Environmental and Energy Law Blog

Monday, August 7, 2017

Solar Power Rising in West Texas

How do solar farms contribute to energy production?

Although Texas has long been the heart of the oil-patch, alternative forms of energy production  have been making inroads in the state, particularly in West Texas. While the rise of wind turbines has made the region a worldwide leader in wind energy, solar power has also become an important part of the mix.

The Oil Bust

Some observers attribute the rise of solar power, in part, to the collapse of oil prices in 2014. The downturn caused hundreds of workers at oil and gas companies in the Permian basin to lose their jobs. Moreover, the rural county lost about 20 percent of its $2.5 billion tax value, or about $500 million. Nonetheless, many of Pecos County’s  unemployed residents were quickly able to transition from the oil fields to take on jobs installing solar power panels in five solar farms that are now operating in West Texas.

Utility Scale Projects

These large projects are considered to be “utility scale” with the capacity to generate as much as 1 megawatt, enough energy to supply about 200 houses a day. The projects, along with two more that are slated to begin within the next few years, have the potential to add hundreds of millions of dollars to Pecos’ tax base.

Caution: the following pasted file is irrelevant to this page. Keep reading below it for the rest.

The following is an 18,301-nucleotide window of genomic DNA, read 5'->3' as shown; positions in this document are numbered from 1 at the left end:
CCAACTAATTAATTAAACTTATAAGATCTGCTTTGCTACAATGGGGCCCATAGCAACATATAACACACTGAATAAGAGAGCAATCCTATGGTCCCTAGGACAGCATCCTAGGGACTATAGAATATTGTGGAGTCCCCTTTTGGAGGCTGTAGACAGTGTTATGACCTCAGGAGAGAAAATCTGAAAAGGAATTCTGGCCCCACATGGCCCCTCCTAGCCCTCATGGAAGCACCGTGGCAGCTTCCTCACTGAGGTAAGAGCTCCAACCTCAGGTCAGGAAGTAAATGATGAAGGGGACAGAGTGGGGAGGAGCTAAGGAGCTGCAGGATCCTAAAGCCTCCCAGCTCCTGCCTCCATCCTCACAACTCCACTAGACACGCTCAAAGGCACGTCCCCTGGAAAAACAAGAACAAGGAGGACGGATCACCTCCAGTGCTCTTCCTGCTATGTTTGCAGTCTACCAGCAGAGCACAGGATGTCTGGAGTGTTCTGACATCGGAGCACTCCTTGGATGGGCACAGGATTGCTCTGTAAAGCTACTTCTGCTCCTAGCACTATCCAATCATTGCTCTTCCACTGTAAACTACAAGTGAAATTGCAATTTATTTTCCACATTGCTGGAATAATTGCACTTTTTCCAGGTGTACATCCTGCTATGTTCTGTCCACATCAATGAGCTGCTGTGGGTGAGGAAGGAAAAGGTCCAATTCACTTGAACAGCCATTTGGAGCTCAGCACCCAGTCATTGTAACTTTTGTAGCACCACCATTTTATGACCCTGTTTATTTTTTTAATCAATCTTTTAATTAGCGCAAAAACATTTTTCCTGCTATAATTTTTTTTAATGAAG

Although oil and gas production continue to drive the county’s economy, Pecos has become a hub for utility scale solar power. Moreover, solar farms have been a boon to this predominantly rural economy, a pattern that taking hold in similar regions elsewhere in America. Such economies have been devastated by the decline of the agricultural, manufacturing and coal industries while contending with the boom-and-bust cycles of oil and gas.

Currently, one of the incentives for going solar is that utility-scale projects are eligible for state tax abatements, up to 80 percent for 10 years. Moreover, Pecos is home to numerous transmission lines that  connect to the electric grids that serves population centers throughout Texas.

With more transmission lines expected to added in the coming years, Pecos County will likely see additional solar installations. In fact, solar power could potentially exceed the county’s 700 megawatts of wind energy. Ultimately, solar power could serve to stabilize the region’s economy as oil prices continue to remain below $50/barrel.

The Takeaway

In the end, Pecos is a model of how rural counties can benefit from renewable energy. At the same time, the development of solar farms presents a number of issues, not the least of which is land use. As West Texas continues to be a leader for energy production, these and other questions will continue to require the advice and counsel of experienced environmental and energy attorneys.

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